iio
03-03-2016, 16:13
Musk ox qiviut, wonderfully warm and far and away the lightest fiber for hats and such. Here is a source for products made with qiviut, http://www.qiviut.com/
Often out hiking here in western Alaska, we find shed clumps of qiviut in the bushes, and it works great for warming hands just having it stuffed in my pockets!

zelph
03-03-2016, 16:41
Musk ox qiviut, wonderfully warm and far and away the lightest fiber for hats and such. Here is a source for products made with qiviut, http://www.qiviut.com/
Often out hiking here in western Alaska, we find shed clumps of qiviut in the bushes, and it works great for warming hands just having it stuffed in my pockets!

Thanks for sharing that.....The mother of a friend of a friend lives up around Nome and spins yarn of the quiviut and made a pair of long underwear for her son that is on the forestry service up there. He told his mom that the underwear was too warm for the amount of activity he does during a normal work day.....whodda thunk it :-)

Alaska is on my to-visit bucket list as is Nova Scotia.

Mr. Sparky
03-05-2016, 16:43
I admit that I did not realize there were musk ox in Alaska!

bikebum1975
03-06-2016, 18:24
Interesting article. I'm a huge fan of wool. Being a year round bike rider come winter I'm in a wool jacket almost the entire season. Tried other stuff wool is hard to beat

Traffic Jam
03-07-2016, 14:42
Musk ox qiviut, wonderfully warm and far and away the lightest fiber for hats and such. Here is a source for products made with qiviut, http://www.qiviut.com/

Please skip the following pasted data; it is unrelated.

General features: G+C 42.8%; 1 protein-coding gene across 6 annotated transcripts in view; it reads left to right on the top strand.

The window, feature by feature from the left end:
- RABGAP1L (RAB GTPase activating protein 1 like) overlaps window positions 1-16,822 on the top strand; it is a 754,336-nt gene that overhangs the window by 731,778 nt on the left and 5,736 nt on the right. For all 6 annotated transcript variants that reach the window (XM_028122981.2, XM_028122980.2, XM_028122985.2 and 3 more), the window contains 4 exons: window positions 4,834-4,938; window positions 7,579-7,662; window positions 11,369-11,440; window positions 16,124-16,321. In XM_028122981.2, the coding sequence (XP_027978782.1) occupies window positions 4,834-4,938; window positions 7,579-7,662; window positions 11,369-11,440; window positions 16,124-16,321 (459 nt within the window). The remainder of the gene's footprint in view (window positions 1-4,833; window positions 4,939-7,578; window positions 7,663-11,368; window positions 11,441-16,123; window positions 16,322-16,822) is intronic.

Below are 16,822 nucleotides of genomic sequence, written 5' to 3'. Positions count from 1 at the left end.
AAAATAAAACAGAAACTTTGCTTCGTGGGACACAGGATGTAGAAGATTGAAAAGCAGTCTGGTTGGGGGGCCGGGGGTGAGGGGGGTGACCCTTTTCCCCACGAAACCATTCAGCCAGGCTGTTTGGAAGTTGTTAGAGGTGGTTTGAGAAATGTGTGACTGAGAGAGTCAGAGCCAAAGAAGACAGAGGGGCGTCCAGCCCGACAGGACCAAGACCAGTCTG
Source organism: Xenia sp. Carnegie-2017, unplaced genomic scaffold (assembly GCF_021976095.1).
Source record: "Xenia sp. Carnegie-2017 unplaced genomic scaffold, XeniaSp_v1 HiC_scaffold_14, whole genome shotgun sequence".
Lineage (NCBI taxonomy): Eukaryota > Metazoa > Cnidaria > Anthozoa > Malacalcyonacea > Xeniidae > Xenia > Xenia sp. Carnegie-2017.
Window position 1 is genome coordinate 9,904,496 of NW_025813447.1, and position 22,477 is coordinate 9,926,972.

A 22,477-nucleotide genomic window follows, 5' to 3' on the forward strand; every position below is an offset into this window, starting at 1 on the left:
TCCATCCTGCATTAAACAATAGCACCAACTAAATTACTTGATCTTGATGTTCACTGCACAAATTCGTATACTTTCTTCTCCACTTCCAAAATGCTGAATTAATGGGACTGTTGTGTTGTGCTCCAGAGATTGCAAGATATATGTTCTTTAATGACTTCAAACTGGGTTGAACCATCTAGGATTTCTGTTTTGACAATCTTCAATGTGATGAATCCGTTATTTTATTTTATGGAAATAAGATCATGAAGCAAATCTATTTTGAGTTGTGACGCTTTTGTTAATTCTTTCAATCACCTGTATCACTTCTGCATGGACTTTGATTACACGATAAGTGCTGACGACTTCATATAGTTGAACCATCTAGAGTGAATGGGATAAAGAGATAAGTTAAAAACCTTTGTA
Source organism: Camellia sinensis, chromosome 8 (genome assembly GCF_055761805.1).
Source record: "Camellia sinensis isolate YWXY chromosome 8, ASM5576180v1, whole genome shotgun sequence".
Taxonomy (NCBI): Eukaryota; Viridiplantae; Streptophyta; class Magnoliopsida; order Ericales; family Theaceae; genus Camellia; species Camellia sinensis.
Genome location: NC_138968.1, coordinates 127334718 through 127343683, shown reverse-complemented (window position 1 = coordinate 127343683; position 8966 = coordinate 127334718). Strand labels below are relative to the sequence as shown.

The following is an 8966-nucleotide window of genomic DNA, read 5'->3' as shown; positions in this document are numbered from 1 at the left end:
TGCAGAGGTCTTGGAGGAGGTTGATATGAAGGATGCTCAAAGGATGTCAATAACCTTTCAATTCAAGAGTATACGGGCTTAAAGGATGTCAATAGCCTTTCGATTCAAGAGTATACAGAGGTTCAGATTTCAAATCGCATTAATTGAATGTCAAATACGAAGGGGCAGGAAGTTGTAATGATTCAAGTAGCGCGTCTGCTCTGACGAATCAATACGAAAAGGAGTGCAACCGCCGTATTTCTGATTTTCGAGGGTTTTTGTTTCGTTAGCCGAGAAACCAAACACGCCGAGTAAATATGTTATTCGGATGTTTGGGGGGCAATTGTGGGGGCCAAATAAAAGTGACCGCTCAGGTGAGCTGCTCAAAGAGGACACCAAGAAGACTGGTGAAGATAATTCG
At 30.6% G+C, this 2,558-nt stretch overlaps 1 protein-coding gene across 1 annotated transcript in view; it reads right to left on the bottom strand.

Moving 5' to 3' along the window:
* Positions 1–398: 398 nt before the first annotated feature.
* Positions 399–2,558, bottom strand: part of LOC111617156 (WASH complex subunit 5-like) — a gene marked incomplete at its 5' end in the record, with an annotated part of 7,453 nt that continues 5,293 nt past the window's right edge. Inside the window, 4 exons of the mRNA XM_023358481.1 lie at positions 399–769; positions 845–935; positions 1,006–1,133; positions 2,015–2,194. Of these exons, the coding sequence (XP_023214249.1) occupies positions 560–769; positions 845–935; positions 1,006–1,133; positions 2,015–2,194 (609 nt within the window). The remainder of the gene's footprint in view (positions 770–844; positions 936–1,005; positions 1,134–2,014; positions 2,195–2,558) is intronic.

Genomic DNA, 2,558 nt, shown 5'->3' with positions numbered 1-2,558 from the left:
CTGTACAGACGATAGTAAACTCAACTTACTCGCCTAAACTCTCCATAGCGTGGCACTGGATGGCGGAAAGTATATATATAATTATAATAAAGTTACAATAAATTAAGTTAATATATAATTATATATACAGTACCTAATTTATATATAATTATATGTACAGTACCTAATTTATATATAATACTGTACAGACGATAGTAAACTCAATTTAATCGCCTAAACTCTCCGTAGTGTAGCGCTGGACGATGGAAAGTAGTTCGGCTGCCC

Often out hiking here in western Alaska, we find shed clumps of qiviut in the bushes, and it works great for warming hands just having it stuffed in my pockets!

That's cool! Do you save the fiber? It's probably from the outer coat or skirt...the under coat is where the gold is. At over $100 for 1-2 ounces, I would never use it for clothing for outdoor, physical activities.

Traffic Jam
03-07-2016, 15:05
Speaking of cool fibers, has anyone tried clothing made from opossum down? Opossum fiber is smooth with a hollow shaft which makes it light, warm (50% warmer than merino), and hard wearing. It's pricey also but not as much as qiviut.

Feral Bill
03-07-2016, 15:42
Speaking of cool fibers, has anyone tried clothing made from opossum down? Opossum fiber is smooth with a hollow shaft which makes it light, warm (50% warmer than merino), and hard wearing. It's pricey also but not as much as qiviut.
Please tell me you are kidding.

Pedaling Fool
03-07-2016, 16:54
Hmm....Opossum fur:-?

I should probably make a report to these organizations.... http://opossumsocietyus.org/

http://www.opossum.org/

Traffic Jam
03-07-2016, 21:41
Hmm....Opossum fur:-?

I should probably make a report to these organizations.... http://opossumsocietyus.org/

http://www.opossum.org/

Forgive me! One does not want North American "opossum" down. Instead, they should use superior, New Zealand or Australian "possum" down. :)

Traveler
03-08-2016, 08:23
Were it not for the lowly Opossum, cultures around the world may not have discovered a new use for sheep and developed wool.

TexasBob
03-08-2016, 10:59
Forgive me! One does not want North American "opossum" down. Instead, they should use superior, New Zealand or Australian "possum" down. :)